We’ll Miss You Captain, My Captain
“A woman would never make a nuclear bomb. They would never make a weapon that kills. They’d make a weapon that makes you feel bad for a while.”
– Robin Williams
The death of Robin Williams has really cut close to the bone for so many of us.
Is it because we’ve watched in awe as he’s demonstrated his in-the-moment, out of body, brand of free form humor since Mork and Mindy?
Is it because another beautiful human being has lost their fight with depression and addiction?
I used to love watching the people around him, from Johnny Carson and Barbara Walters to Charlie Rose, try to keep it together as he drifted seamlessly, and hilariously from discussing one of his movies, into a dolphin, a monkey or a dude on quaaludes.
“We had gay burglars the other night, they broke in and rearranged the furniture.”
~ Robin Williams
I had the privilege of seeing him at a small club on the Sunset Strip in the late 1970’s, just before his big TV break. We heard there was this guy who was nuts, and was about to become a huge star, Hollywood was all abuzz.
His standup act was a rapid fire, stream of consciousness barrage of curse words, accents, impressions and crazy voices, all improvised, as he ran back and forth across the stage for almost two hours, soaked with sweat and high as a kite. The act was filthy, filthy, filthy dirty, but not mean. It never was. I always liked that.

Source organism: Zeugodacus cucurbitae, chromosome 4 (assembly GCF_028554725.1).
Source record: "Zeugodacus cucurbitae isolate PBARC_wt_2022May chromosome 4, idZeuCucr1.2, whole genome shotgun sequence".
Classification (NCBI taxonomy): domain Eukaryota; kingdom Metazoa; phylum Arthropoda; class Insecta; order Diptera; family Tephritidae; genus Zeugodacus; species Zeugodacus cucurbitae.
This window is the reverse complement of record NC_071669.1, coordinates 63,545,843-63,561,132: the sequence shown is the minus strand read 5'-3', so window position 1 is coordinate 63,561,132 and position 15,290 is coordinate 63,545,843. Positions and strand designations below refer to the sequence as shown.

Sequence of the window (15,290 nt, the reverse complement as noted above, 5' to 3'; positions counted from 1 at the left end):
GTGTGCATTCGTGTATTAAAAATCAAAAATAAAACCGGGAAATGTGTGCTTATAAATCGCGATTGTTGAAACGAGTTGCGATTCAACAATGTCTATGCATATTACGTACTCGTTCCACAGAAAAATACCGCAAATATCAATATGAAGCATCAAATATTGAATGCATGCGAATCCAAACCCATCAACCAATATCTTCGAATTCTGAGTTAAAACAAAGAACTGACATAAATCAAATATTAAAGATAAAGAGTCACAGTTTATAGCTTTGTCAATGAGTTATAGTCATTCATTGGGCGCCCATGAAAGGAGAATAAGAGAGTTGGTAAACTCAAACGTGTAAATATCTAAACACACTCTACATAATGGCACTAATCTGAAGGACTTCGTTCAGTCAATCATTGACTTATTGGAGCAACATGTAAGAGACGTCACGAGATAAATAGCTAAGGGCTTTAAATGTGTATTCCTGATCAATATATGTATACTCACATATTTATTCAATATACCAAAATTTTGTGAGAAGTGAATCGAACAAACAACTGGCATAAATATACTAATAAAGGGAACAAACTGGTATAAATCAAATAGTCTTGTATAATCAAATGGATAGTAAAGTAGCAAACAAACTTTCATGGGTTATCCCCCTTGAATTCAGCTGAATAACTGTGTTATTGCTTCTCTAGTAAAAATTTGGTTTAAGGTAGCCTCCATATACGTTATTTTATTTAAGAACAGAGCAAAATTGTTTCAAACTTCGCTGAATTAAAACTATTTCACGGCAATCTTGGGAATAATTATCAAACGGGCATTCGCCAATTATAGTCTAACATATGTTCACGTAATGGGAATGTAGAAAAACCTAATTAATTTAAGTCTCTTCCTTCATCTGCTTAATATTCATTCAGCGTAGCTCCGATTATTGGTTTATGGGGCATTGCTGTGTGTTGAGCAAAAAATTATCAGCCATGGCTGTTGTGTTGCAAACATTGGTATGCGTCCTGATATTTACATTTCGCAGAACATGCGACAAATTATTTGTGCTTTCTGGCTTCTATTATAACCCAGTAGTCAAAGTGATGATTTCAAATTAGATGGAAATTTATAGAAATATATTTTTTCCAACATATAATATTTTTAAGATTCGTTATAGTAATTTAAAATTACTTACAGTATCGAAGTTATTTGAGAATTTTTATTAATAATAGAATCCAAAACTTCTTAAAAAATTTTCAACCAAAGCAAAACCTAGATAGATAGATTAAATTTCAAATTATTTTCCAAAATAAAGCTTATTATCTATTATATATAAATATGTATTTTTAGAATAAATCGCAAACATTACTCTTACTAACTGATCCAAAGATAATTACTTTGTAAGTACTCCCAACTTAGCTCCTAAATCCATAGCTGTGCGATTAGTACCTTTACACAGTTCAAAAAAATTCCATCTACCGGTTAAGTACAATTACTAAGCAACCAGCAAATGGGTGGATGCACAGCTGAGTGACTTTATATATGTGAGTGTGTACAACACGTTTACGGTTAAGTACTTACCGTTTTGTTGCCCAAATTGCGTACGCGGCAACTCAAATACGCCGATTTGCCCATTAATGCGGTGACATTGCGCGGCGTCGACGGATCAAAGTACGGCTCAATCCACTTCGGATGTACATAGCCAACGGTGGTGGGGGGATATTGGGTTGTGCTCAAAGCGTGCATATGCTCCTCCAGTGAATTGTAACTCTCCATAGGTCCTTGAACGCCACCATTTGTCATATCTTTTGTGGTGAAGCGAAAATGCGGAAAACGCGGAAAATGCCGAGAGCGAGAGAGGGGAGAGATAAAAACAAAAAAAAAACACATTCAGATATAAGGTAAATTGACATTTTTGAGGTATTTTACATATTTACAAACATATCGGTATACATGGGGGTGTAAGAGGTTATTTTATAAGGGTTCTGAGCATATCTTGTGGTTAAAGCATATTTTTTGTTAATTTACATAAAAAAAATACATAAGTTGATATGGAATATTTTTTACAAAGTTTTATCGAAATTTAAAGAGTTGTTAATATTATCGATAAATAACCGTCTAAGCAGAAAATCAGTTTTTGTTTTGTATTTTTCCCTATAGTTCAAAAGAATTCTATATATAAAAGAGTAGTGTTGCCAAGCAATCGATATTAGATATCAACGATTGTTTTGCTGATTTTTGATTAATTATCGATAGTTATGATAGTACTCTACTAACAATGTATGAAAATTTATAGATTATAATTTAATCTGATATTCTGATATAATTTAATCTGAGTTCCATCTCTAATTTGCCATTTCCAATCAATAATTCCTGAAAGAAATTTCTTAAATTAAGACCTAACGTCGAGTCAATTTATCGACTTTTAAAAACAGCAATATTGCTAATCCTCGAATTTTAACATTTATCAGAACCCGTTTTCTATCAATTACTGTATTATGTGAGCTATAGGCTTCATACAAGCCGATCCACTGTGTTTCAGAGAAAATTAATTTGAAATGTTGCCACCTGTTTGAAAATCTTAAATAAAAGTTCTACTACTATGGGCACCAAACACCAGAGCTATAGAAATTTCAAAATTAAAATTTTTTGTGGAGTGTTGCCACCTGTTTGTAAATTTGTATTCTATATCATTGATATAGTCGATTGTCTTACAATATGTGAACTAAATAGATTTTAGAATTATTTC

“Do you think God gets stoned? I think so … look at the platypus.”
The audience was filled with uptight industry execs and young people from the music, TV and movie worlds. We had NEVER seen ANYTHING like him.
The laugher was so loud and ceaseless, that I missed a ton of what he was saying. I thought people were going to have strokes; their faces beet red, all bent forward, barely able to breath – from laughter. I’ve never before or since witnessed anything remotely close to that night. He was Divinely inspired, with his high wire comedy act.
It felt courageously dangerous.
It’s a toss up which serious movie of his was my favorite. He was such a gifted actor, even more so because we all knew that wild side he was keeping behind some big thick, metal bars deep inside, delivering someone else’s written lines.
But the light from his huge heart always leaked through.
I wrote earlier this week about the unexpected death of a friend’s brother, and how we need to tell the people we love, that we love them – because they could be gone tomorrow.
Rita Wilson urged everyone today to do the same, because of Robin.
We also have to take depression seriously.
If you or someone you know is suffering from depression, please don’t isolate. There is nothing to be ashamed of. Please tell someone. Reach out, because you are NOT alone. As Anne Lamott wrote so passionately, with her unflinching honesty and understanding of the subject: don’t step off into the abyss. There can be resurrection.
“In America they really do mythologize people when they die.”
The number for the National Suicide Prevention Lifeline is 1-800-273-TALK (8255)